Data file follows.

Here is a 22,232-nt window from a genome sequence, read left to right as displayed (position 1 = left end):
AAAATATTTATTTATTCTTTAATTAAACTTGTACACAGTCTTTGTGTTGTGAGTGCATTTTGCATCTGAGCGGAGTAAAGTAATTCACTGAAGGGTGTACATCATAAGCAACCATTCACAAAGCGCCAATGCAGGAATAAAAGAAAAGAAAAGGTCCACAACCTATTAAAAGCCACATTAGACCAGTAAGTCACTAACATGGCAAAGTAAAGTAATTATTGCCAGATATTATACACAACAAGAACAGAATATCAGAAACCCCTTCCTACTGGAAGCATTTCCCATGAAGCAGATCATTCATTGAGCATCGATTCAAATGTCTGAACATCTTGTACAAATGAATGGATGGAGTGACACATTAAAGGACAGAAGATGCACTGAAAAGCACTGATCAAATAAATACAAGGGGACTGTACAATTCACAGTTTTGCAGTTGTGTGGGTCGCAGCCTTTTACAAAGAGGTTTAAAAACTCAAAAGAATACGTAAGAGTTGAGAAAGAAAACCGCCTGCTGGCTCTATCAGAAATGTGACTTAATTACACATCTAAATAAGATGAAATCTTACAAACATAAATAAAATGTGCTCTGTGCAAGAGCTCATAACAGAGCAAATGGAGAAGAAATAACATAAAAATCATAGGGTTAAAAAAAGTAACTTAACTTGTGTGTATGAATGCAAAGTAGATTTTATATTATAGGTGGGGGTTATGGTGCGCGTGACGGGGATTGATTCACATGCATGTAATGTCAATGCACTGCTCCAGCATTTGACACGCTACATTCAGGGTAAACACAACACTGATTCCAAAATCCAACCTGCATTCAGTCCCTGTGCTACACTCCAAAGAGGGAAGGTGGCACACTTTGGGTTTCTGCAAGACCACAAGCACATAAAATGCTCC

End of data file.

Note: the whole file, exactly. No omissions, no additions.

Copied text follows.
Here is a 22,232-nt window from a genome sequence, read left to right as displayed (position 1 = left end):
AAAATATTTATTTATTCTTTAATTAAACTTGTACACAGTCTTTGTGTTGTGAGTGCATTTTGCATCTGAGCGGAGTAAAGTAATTCACTGAAGGGTGTACATCATAAGCAACCATTCACAAAGCGCCAATGCAGGAATAAAAGAAAAGAAAAGGTCCACAACCTATTAAAAGCCACATTAGACCAGTAAGTCACTAACATGGCAAAGTAAAGTAATTATTGCCAGATATTATACACAACAAGAACAGAATATCAGAAACCCCTTCCTACTGGAAGCATTTCCCATGAAGCAGATCATTCATTGAGCATCGATTCAAATGTCTGAACATCTTGTACAAATGAATGGATGGAGTGACACATTAAAGGACAGAAGATGCACTGAAAAGCACTGATCAAATAAATACAAGGGGACTGTACAATTCACAGTTTTGCAGTTGTGTGGGTCGCAGCCTTTTACAAAGAGGTTTAAAAACTCAAAAGAATACGTAAGAGTTGAGAAAGAAAACCGCCTGCTGGCTCTATCAGAAATGTGACTTAATTACACATCTAAATAAGATGAAATCTTACAAACATAAATAAAATGTGCTCTGTGCAAGAGCTCATAACAGAGCAAATGGAGAAGAAATAACATAAAAATCATAGGGTTAAAAAAAGTAACTTAACTTGTGTGTATGAATGCAAAGTAGATTTTATATTATAGGTGGGGGTTATGGTGCGCGTGACGGGGATTGATTCACATGCATGTAATGTCAATGCACTGCTCCAGCATTTGACACGCTACATTCAGGGTAAACACAACACTGATTCCAAAATCCAACCTGCATTCAGTCCCTGTGCTACACTCCAAAGAGGGAAGGTGGCACACTTTGGGTTTCTGCAAGACCACAAGCACATAAAATGCTCC